COPLAND DANCE EPISODES
January 29, 2023
Aaron Copland, an American composer of deeply melodic, uplifting scores tinged with jazz, wrote a few of the contemporary dance world's most popular scores for Martha Graham, Eugene Loring and Agnes deMille.
Inspired by Copland's aural description of the Americana spirit, Justin Peck designed a premiere for the Winter Season entitled Copland Dance Episodes.
The full-evening work involved 30 dancers, incorporated visual design by Jeffrey Gibson who interwove elements of Choctaw and Cherokee Native American art, and included sharply focused lighting design by Brandon Stirling Baker and former NYC ballerina, Ellen Warren's, rainbow colored costumes.
Copeland's sonorous Fanfare For a Common Man booms from the pit, through the visually assertive stage drop. Painted in bright colors organized in geometric patterns under a central bullseye target, Gibson adds a vertical message (perhaps a metaphorical smoke signal?) saying: "the only way out is through."
When the drop rises, the company, draped in gauzy white loose cocoons, appears frozen in place. Shedding their sheaths, the company exits and the dance begins.
Cheerful and full of life, Peck's Copeland Dance Episodes lifts the spirit and engenders hope for the next generation of ballet dancers and choreographers.
Bursting in two-toned leotards and tights (reflective of the drop curtain) the large group sections resemble billiard balls spinning in and out of corners, bumping into each other, flying up and rolling on the ground to the boisterous music of "Rodeo."
Competitive jockeying infuses the ballet, particularly between the re-current male trio of Harrison Coll, Anthony Huxley and the twirling Roman Mejia.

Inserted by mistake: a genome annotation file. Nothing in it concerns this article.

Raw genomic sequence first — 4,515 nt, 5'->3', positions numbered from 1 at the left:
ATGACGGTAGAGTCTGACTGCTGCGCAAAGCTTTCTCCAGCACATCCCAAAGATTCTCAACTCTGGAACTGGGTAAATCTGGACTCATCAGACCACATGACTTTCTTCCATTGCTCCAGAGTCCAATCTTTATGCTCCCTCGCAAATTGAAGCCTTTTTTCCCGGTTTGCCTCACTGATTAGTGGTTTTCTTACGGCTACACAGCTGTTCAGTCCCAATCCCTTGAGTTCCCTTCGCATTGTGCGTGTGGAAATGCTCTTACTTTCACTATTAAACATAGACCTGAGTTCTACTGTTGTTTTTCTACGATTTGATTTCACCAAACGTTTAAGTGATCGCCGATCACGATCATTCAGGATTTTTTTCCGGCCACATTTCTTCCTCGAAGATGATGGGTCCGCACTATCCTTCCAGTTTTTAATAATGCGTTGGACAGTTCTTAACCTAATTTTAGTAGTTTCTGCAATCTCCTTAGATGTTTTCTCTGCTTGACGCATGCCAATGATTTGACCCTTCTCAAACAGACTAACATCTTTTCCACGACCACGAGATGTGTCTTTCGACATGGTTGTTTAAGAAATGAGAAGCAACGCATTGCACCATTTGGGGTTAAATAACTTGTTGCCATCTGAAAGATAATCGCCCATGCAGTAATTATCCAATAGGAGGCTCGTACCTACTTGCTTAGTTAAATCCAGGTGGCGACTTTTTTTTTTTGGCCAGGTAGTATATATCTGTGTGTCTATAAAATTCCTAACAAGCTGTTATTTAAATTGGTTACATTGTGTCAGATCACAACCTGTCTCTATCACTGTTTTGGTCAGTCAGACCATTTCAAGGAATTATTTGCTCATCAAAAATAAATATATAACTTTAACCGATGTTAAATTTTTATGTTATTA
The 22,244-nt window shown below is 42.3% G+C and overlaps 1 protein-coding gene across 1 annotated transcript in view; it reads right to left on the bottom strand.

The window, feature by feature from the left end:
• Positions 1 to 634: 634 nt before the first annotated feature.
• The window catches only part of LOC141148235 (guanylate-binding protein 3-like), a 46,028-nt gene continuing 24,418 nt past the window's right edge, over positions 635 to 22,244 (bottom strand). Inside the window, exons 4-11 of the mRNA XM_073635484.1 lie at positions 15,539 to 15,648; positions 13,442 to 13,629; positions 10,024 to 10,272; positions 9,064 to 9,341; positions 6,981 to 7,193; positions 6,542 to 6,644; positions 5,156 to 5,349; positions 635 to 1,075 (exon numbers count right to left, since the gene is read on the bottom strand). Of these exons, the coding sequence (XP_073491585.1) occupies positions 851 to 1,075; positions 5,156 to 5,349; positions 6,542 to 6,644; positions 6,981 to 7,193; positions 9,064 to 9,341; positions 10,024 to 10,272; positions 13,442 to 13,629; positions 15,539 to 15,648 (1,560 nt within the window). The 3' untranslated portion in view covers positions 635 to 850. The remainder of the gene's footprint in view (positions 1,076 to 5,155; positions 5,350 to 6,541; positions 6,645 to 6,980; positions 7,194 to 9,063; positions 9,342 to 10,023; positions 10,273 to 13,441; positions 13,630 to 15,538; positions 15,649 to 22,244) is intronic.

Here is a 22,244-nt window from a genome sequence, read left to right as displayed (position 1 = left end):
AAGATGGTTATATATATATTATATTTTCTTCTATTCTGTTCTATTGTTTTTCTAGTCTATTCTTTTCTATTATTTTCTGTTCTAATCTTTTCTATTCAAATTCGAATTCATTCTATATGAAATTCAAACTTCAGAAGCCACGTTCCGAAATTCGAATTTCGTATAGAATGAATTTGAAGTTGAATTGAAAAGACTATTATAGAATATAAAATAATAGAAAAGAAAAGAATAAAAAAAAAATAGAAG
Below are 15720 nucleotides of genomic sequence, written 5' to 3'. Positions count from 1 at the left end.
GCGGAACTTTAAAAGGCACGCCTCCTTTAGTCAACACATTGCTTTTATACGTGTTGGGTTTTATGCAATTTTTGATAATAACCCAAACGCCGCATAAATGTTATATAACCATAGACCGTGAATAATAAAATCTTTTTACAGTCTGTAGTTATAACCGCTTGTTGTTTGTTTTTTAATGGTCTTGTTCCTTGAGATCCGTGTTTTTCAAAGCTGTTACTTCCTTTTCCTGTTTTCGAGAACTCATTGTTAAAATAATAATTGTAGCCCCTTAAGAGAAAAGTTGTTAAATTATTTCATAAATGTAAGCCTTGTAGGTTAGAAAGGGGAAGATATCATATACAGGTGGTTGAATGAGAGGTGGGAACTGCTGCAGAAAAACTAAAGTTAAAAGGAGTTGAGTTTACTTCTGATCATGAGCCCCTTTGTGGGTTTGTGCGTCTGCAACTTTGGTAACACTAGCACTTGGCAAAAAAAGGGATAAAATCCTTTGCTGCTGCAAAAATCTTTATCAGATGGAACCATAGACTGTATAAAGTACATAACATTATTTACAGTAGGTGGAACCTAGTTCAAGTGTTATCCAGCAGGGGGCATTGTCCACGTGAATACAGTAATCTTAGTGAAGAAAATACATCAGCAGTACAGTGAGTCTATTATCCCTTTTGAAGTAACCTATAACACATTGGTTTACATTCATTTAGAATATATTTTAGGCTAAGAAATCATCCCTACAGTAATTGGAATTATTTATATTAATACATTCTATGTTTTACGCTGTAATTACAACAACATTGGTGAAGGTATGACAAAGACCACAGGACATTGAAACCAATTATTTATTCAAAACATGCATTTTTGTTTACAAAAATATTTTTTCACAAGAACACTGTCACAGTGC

Two skillful couples, Mira Nadon and Taylor Stanley; Tiler Peck and Chun Wai Chan materialize throughout the ballet like wistful memories of young, optimistic love. Elegant and lyrical, Nadon smoothly lengthens her legs stretching from the tips of her fingers, through her supple torso to the tips of her toes. Always a thought provoking performer, Taylor clasps Nadon hands, as bodies pull apart forming a connected, long arabesque that allows Stanley to arch back with arm out resembling a bird about to take flight. Peck and Chan nimbly engage each other and the music. In a series of lifts, Chan places his palm up, caressing a part of her leg, sensitvely supporting the contours of her form.
Although the full length ballet is abstract, the kinetic narrative nods to the originals. In the "Rodeo" and "Billy the Kid" sections, men hop and kick out legs stallion style, boisterously challenging each other bumping shoulders and eyeing the person across the way.
Indeed, Peck infuses the ballet with modern dance idioms-- flinging bodies to the floor, tucking in street dance dodges and pedestrian jaunts.Perhaps this is a good time to note Peck credits the following assistants: Craig Hall, Gonzalo Garcia, Patricia Delgado, and Craig Saltstein.
Combined with NYC Ballet's new generation dancers Ashley Hod, and Indiana Woodward as well as Cole, Huxley and Mejia--Megan Fairchild's understated prominence draws all eyes in her direction. At one moment Fairchild (in Humphrey/Limon dance style), drops to the floor on her side in one gorgeous breath, and then recovers. I kept hoping it would happen again, but there was only that one, glorious punctuation mark.
Throughout the ballet, same sex partnering, including lifts for the female combos, assume a naturalness belying its recent appearance on ballet stages.
Does Peck choreographically reference the "pictures" drawn by Copland--at times, yes. Still, there's enough step and pattern inventiveness to smilingly nod at the winks towards Graham's "Appalachian Spring," deMille's "Rodeo," and Loring's "Billy the Kid."
EYE ON THE ARTS, NY -- Celia Ipiotis